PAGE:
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Thursday, 7 May 2015

Auditors' self-overestimation

Yesterday, I read an article in the weekly Dutch CPA news alert in which someone expresses his surprise in the fact that a CFO is only interested in getting the CPA's signature A.S.A.P. To my surprise, his surprise was even adequate for a promotion at Nyenrode Business University.

The article proposes to increase the role of the shareholder in the selection and the appointment of an auditor. In principle, I agree with this recommendation. However, shareholders in public companies have a limited interested in its wellbeing (e.g., excessive board remuneration). Shareholders in public companies do not act like owners but as investors. Hence, such recommendations fail.

I have been in audit from 1982 up to and including 1994. I loved the audit profession as I actually learned a lot. However, its lack of realisation with respect to its perceived added value is worrisome. Let's label this "auditors' self-overestimation" for the purpose of this blog.

I have been in senior finance management since 1997, including roles as Finance Director and CFO. My change from senior audit manager into various roles within the Finance domain was one of the biggest deceptions of my life. I finally realised how little I had known of my clients. My prior audit recommendations to senior Finance management suddenly felt embarrassing.

I am not alone in this. This deception is shared by other audit colleagues who entered the Finance domain. This deception is related to the immense gap between the Audit and the Finance domain. Auditors assume that Finance is like mathematics. However, the Finance domain is more like crowd psychology, expectation management or - perhaps even more appropriate - stakeholder management.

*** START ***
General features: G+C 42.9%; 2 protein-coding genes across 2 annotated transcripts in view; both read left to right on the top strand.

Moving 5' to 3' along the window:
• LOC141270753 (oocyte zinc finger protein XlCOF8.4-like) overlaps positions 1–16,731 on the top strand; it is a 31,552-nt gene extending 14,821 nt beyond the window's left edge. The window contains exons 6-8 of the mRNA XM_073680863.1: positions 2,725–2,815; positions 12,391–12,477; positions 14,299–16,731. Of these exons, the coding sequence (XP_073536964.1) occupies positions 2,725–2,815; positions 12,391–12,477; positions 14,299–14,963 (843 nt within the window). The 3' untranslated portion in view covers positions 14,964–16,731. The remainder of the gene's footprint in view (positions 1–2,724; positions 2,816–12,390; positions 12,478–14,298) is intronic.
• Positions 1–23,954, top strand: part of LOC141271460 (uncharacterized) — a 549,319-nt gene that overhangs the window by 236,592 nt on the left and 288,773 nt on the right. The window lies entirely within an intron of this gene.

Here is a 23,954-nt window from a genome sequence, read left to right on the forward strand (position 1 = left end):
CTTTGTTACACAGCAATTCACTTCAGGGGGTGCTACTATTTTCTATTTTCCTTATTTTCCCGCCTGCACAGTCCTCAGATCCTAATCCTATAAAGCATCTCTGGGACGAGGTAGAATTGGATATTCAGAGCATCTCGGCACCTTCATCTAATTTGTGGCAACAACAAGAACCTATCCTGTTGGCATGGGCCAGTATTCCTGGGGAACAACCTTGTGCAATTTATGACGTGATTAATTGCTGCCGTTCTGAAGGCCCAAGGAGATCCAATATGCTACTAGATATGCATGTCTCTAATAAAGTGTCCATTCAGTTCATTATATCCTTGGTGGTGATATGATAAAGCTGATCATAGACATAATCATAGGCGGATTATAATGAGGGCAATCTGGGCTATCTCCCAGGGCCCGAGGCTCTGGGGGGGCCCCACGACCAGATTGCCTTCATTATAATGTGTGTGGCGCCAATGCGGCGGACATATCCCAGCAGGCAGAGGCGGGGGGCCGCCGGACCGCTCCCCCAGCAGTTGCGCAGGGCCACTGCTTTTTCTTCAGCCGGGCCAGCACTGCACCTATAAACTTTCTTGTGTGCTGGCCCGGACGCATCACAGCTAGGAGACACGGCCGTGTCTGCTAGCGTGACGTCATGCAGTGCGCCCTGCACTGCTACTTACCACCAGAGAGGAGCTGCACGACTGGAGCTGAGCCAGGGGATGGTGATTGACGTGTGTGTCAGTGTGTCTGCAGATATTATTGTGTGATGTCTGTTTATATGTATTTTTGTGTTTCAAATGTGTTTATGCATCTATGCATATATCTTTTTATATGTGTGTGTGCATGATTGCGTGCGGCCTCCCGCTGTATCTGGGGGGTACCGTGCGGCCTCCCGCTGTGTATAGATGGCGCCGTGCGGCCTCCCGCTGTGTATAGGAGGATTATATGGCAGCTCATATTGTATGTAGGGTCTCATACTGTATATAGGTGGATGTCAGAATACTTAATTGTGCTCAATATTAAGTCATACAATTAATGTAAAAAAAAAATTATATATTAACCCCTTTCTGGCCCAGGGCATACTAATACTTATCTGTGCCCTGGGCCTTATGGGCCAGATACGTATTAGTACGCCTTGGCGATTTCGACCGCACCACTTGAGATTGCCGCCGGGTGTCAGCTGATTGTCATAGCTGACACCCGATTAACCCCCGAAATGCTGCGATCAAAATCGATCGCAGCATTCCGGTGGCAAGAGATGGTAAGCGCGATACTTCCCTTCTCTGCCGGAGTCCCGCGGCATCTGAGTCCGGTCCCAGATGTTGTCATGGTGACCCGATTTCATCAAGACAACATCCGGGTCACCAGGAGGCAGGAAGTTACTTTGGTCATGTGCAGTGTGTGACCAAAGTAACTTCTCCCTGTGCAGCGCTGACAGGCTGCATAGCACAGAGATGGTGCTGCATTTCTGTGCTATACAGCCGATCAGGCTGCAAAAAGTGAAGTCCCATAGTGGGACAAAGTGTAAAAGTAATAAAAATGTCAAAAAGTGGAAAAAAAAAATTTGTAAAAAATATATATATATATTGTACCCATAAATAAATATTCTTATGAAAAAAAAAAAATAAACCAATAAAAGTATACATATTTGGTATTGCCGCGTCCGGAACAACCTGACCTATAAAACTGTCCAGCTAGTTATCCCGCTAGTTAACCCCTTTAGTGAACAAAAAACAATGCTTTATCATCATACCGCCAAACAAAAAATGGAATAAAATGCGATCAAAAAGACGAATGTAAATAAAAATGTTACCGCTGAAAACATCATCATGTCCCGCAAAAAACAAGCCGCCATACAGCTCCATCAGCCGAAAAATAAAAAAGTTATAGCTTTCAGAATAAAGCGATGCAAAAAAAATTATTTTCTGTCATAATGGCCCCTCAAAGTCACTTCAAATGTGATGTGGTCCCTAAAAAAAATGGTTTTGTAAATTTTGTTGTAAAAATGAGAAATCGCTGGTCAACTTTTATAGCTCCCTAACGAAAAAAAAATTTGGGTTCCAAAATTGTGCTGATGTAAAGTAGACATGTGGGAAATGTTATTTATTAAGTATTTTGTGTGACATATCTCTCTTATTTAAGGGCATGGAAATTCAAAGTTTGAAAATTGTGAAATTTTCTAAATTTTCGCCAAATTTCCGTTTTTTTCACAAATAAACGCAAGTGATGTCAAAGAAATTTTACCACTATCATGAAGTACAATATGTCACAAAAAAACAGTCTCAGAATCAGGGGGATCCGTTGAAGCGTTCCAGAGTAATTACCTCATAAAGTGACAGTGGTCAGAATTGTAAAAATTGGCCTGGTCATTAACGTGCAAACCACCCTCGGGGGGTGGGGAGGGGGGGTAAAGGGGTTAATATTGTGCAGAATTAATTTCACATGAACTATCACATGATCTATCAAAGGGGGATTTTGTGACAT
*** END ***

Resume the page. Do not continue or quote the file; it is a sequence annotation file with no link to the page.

Auditors used to be trusted advisors to senior company management and within some family businesses this may still be the case. Somehow I assume that the decline of the perceived added value by auditors is related to the rise of shareholder value since the 1980s. The role of auditor - especially within public companies - changed from trusted advisor to (preferred) supplier.

In my view, auditors are professionals similar to police detectives. Only a few auditors have business acumen. Consequently, their solution was using the Price of their audit services as their USP rather than differentiate in Product, Place or Promotion. The (international) nickname of my previous employer thus became Half Price Waterhouse. Other audit firms got similar nicknames.

After decades, we now see the consequences of using Price as a marketing tool. Audit budgets went down, hourly rates went up and consequently budgeted audit hours got halved or worse. Creating added value to senior company management became sheer impossible. Laventhol and Horwath (L&H) was the seventh largest American public accounting firm when it went bankrupt in November 1990 (source). Additional regulation (e.g., Sarbanes Oxley) came as a blessing to audit firms.

Today's lack of added value of audit services to senior company management should not come as a surprise. Yet it does and that is worrisome. In my view, auditors still overestimate their own role. Perhaps this is necessary to continue to hire the "best and brightest". Once the magic is gone then what is left ??